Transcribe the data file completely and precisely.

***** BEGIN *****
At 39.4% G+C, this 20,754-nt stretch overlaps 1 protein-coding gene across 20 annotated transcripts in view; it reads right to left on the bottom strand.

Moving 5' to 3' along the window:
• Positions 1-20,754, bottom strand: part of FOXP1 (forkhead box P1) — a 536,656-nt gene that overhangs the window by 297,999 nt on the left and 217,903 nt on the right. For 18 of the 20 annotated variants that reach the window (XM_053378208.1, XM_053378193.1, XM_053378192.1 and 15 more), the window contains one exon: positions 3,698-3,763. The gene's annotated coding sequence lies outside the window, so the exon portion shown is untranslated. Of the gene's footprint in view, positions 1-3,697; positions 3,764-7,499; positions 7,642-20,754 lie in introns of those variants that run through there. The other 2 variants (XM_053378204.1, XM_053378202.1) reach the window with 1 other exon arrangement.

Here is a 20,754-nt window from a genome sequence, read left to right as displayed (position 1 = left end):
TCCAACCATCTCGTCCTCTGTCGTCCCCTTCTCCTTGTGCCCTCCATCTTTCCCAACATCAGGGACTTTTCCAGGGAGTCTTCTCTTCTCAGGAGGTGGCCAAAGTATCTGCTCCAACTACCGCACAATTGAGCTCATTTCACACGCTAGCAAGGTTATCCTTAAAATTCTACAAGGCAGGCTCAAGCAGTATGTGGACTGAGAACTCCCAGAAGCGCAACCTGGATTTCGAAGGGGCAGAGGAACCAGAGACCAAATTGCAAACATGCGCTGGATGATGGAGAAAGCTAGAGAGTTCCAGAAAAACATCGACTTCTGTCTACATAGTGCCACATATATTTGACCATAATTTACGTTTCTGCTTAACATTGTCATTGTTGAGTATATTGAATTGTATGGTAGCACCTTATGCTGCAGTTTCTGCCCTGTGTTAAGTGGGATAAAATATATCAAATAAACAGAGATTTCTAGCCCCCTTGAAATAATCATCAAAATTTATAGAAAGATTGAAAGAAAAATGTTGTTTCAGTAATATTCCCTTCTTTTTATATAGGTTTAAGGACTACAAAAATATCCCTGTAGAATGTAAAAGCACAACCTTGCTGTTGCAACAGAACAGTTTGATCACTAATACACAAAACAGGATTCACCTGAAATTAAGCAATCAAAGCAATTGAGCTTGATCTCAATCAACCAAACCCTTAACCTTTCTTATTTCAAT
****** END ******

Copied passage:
At 39.4% G+C, this 20,754-nt stretch overlaps 1 protein-coding gene across 20 annotated transcripts in view; it reads right to left on the bottom strand.

Moving 5' to 3' along the window:
• Positions 1-20,754, bottom strand: part of FOXP1 (forkhead box P1) — a 536,656-nt gene that overhangs the window by 297,999 nt on the left and 217,903 nt on the right. For 18 of the 20 annotated variants that reach the window (XM_053378208.1, XM_053378193.1, XM_053378192.1 and 15 more), the window contains one exon: positions 3,698-3,763. The gene's annotated coding sequence lies outside the window, so the exon portion shown is untranslated. Of the gene's footprint in view, positions 1-3,697; positions 3,764-7,499; positions 7,642-20,754 lie in introns of those variants that run through there. The other 2 variants (XM_053378204.1, XM_053378202.1) reach the window with 1 other exon arrangement.

Here is a 20,754-nt window from a genome sequence, read left to right as displayed (position 1 = left end):
TCCAACCATCTCGTCCTCTGTCGTCCCCTTCTCCTTGTGCCCTCCATCTTTCCCAACATCAGGGACTTTTCCAGGGAGTCTTCTCTTCTCAGGAGGTGGCCAAAGTATCTGCTCCAACTACCGCACAATTGAGCTCATTTCACACGCTAGCAAGGTTATCCTTAAAATTCTACAAGGCAGGCTCAAGCAGTATGTGGACTGAGAACTCCCAGAAGCGCAACCTGGATTTCGAAGGGGCAGAGGAACCAGAGACCAAATTGCAAACATGCGCTGGATGATGGAGAAAGCTAGAGAGTTCCAGAAAAACATCGACTTCTGTCTACATAGTGCCACATATATTTGACCATAATTTACGTTTCTGCTTAACATTGTCATTGTTGAGTATATTGAATTGTATGGTAGCACCTTATGCTGCAGTTTCTGCCCTGTGTTAAGTGGGATAAAATATATCAAATAAACAGAGATTTCTAGCCCCCTTGAAATAATCATCAAAATTTATAGAAAGATTGAAAGAAAAATGTTGTTTCAGTAATATTCCCTTCTTTTTATATAGGTTTAAGGACTACAAAAATATCCCTGTAGAATGTAAAAGCACAACCTTGCTGTTGCAACAGAACAGTTTGATCACTAATACACAAAACAGGATTCACCTGAAATTAAGCAATCAAAGCAATTGAGCTTGATCTCAATCAACCAAACCCTTAACCTTTCTTATTTCAAT